Underpants? Yes, these truly were an undergarment. Owned, and probably created, by Samuel Thomas, a resident of Cushing township during the first half of the twentieth century, these “underpants” were specially made for wearing beneath pants or overalls. Samuel Thomas also had Henry Bermel of Randall, Minnesota, make him a special pair of shoes. These shoes, together with the underpants, weigh an astonishing 18 pounds. That’s like carrying around a sack of potatoes all day. Yikes!
Samuel Thomas was born in Canada in 1850. By 1879 he had moved to the United States. The Minnesota State Census of 1910 lists him as a farmer pursuing general farming in Morrison County. He owned sixty acres approximately 2½ miles southeast of Cushing between State Road No. 4 (now Highway 10) and the Little Elk River. Samuel Thomas was divorced at the time of the census and was living alone.
Constructed of multiple layers of denim, lots of cotton string, some twine and leather straps, a few burlap patches, and an interesting assortment of metal rings, Samuel Thomas’ underpants were made to last. The ¼ inch steel rings are found mainly at the waistband and ankles. They range in diameter from 1½ inches to almost 4 inches. The nickname, “Buckles and Snaps,” probably emerged as a result of the excessive reinforcements he incorporated into his clothing and other possessions. For example, in order to hold his overalls up he had “security” added in the form of cow ties. According to Carl Nelson, in an article written for The Long Prairie Leader in 1928, “Buckles and Snaps” also reinforced his farm equipment. Apparently, he had a wagon that was so big his oxen could not pull it and he ended up having to cut it in half.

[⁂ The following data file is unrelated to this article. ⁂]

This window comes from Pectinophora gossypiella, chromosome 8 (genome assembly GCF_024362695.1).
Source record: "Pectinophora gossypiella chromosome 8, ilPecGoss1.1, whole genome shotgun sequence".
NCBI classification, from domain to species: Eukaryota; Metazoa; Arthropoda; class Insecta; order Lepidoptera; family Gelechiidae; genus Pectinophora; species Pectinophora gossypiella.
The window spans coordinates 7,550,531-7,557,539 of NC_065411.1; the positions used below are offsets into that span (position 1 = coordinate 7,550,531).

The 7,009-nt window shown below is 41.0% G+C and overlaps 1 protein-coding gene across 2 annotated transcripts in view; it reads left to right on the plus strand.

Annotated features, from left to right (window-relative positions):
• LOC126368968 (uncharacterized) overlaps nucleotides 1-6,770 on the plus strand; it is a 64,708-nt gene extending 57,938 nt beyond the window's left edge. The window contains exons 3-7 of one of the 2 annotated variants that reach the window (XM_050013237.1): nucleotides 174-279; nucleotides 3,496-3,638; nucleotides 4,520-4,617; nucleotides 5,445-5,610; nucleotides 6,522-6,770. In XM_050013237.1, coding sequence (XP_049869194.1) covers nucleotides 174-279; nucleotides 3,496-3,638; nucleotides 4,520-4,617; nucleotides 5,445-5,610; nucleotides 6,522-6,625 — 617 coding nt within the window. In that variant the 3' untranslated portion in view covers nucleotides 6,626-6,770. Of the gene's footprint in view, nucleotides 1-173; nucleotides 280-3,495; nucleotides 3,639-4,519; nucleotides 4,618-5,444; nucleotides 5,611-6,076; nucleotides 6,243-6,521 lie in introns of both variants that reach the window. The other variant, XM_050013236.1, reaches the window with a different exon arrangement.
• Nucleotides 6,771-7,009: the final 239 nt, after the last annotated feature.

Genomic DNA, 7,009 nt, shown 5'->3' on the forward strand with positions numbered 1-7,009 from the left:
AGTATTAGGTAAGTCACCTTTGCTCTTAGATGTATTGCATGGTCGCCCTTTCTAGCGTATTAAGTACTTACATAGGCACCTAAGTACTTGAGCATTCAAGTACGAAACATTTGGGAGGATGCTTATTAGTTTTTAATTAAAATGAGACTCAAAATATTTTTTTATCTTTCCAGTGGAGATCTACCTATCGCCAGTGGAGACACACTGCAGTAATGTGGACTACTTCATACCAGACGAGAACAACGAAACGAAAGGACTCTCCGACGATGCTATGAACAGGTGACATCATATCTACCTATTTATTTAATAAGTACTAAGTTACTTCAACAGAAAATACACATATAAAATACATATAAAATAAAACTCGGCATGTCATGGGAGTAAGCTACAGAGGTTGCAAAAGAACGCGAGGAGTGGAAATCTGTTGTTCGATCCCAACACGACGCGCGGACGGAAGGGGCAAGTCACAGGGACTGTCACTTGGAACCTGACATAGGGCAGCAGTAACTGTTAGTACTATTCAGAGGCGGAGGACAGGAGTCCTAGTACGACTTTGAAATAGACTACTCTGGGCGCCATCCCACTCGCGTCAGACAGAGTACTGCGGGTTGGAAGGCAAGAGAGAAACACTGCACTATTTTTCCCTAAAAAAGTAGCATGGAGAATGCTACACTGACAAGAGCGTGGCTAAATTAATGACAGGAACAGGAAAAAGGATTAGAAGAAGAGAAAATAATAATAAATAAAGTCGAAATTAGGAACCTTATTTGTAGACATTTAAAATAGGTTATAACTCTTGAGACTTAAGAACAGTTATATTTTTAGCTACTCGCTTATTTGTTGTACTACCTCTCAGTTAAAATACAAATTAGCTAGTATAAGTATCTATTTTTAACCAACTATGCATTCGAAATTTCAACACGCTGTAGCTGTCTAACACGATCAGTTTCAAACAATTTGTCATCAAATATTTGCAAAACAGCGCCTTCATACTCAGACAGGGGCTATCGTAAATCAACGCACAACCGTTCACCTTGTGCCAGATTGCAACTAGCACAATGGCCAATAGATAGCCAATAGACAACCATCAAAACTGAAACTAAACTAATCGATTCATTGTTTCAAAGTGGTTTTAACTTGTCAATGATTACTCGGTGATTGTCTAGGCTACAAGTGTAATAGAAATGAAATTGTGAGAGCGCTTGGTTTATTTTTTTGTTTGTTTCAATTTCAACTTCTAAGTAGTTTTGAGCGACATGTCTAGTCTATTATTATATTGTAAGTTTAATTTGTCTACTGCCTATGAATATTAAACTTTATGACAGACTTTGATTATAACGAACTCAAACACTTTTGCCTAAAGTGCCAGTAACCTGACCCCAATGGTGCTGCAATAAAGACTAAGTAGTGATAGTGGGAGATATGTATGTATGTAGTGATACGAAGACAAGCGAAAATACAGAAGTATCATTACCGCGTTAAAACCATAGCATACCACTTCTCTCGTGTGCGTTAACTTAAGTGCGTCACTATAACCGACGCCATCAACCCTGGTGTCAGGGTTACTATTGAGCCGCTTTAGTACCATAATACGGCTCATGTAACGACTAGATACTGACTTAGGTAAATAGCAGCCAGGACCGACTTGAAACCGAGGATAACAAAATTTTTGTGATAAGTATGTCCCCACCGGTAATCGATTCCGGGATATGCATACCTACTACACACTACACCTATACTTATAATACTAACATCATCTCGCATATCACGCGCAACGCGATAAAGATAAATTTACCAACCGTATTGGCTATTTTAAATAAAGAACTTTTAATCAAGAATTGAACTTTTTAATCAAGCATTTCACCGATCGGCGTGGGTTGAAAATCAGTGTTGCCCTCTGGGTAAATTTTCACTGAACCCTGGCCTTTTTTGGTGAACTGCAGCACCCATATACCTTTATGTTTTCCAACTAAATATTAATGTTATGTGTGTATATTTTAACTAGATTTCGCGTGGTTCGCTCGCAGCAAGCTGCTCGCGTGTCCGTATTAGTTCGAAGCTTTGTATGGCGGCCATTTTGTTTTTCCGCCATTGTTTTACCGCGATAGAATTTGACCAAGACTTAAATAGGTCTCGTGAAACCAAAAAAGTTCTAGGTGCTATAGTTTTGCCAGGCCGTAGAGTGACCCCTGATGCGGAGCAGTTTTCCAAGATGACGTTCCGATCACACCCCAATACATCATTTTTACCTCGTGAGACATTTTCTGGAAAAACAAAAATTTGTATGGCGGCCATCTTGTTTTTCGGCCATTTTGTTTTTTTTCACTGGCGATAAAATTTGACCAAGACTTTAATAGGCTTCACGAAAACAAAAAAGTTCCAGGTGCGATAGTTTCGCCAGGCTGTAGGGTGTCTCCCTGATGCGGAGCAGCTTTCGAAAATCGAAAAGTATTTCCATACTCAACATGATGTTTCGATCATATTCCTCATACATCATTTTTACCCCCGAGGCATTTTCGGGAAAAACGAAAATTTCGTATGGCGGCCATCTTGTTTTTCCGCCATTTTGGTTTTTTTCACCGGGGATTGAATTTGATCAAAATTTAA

Samuel Thomas, who was also known as “The Randall Hermit” and “Gigantic Man,” was definitely a walking billboard of personality. In keeping with the phrase, “the clothes make the man”, “Buckles and Snaps'” threads of identity are clear – make it big, make it strong and make it last.
By Ann Marie Johnson
Copyright 2002, Morrison County Historical Society